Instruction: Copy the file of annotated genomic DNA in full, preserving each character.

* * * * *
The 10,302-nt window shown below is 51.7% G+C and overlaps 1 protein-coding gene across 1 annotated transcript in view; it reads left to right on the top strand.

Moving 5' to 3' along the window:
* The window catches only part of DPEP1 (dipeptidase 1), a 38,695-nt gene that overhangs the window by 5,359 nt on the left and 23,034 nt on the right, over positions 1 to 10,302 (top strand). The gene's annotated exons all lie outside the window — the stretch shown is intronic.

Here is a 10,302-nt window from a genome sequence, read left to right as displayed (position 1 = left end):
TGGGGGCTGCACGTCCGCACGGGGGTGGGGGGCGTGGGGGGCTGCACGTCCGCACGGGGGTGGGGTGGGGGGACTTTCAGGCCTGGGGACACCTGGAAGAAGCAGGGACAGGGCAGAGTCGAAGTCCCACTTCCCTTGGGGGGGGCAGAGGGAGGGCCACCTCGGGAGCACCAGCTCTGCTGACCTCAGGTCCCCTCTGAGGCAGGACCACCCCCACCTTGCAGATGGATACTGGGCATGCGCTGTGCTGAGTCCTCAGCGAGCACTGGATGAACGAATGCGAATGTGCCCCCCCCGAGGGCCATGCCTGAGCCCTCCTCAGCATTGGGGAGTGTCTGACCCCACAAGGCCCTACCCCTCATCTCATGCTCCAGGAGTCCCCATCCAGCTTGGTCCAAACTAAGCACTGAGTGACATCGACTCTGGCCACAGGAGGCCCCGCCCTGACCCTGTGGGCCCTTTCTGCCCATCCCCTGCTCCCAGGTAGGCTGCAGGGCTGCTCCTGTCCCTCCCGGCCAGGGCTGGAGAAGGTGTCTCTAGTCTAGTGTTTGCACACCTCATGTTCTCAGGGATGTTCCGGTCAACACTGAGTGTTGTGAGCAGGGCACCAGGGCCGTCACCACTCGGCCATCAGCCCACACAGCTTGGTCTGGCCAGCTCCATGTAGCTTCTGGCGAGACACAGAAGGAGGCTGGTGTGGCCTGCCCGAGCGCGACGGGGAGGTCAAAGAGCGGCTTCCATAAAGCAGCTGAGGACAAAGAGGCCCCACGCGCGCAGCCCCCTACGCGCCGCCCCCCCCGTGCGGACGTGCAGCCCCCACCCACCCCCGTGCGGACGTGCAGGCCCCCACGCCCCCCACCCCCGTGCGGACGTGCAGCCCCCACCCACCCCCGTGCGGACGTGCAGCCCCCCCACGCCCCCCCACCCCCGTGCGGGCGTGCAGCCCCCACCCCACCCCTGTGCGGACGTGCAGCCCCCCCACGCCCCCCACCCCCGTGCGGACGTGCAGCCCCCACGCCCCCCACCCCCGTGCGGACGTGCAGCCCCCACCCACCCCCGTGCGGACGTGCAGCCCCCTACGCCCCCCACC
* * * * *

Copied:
The 10,302-nt window shown below is 51.7% G+C and overlaps 1 protein-coding gene across 1 annotated transcript in view; it reads left to right on the top strand.

Moving 5' to 3' along the window:
* The window catches only part of DPEP1 (dipeptidase 1), a 38,695-nt gene that overhangs the window by 5,359 nt on the left and 23,034 nt on the right, over positions 1 to 10,302 (top strand). The gene's annotated exons all lie outside the window — the stretch shown is intronic.

Here is a 10,302-nt window from a genome sequence, read left to right as displayed (position 1 = left end):
TGGGGGCTGCACGTCCGCACGGGGGTGGGGGGCGTGGGGGGCTGCACGTCCGCACGGGGGTGGGGTGGGGGGACTTTCAGGCCTGGGGACACCTGGAAGAAGCAGGGACAGGGCAGAGTCGAAGTCCCACTTCCCTTGGGGGGGGCAGAGGGAGGGCCACCTCGGGAGCACCAGCTCTGCTGACCTCAGGTCCCCTCTGAGGCAGGACCACCCCCACCTTGCAGATGGATACTGGGCATGCGCTGTGCTGAGTCCTCAGCGAGCACTGGATGAACGAATGCGAATGTGCCCCCCCCGAGGGCCATGCCTGAGCCCTCCTCAGCATTGGGGAGTGTCTGACCCCACAAGGCCCTACCCCTCATCTCATGCTCCAGGAGTCCCCATCCAGCTTGGTCCAAACTAAGCACTGAGTGACATCGACTCTGGCCACAGGAGGCCCCGCCCTGACCCTGTGGGCCCTTTCTGCCCATCCCCTGCTCCCAGGTAGGCTGCAGGGCTGCTCCTGTCCCTCCCGGCCAGGGCTGGAGAAGGTGTCTCTAGTCTAGTGTTTGCACACCTCATGTTCTCAGGGATGTTCCGGTCAACACTGAGTGTTGTGAGCAGGGCACCAGGGCCGTCACCACTCGGCCATCAGCCCACACAGCTTGGTCTGGCCAGCTCCATGTAGCTTCTGGCGAGACACAGAAGGAGGCTGGTGTGGCCTGCCCGAGCGCGACGGGGAGGTCAAAGAGCGGCTTCCATAAAGCAGCTGAGGACAAAGAGGCCCCACGCGCGCAGCCCCCTACGCGCCGCCCCCCCCGTGCGGACGTGCAGCCCCCACCCACCCCCGTGCGGACGTGCAGGCCCCCACGCCCCCCACCCCCGTGCGGACGTGCAGCCCCCACCCACCCCCGTGCGGACGTGCAGCCCCCCCACGCCCCCCCACCCCCGTGCGGGCGTGCAGCCCCCACCCCACCCCTGTGCGGACGTGCAGCCCCCCCACGCCCCCCACCCCCGTGCGGACGTGCAGCCCCCACGCCCCCCACCCCCGTGCGGACGTGCAGCCCCCACCCACCCCCGTGCGGACGTGCAGCCCCCTACGCCCCCCACC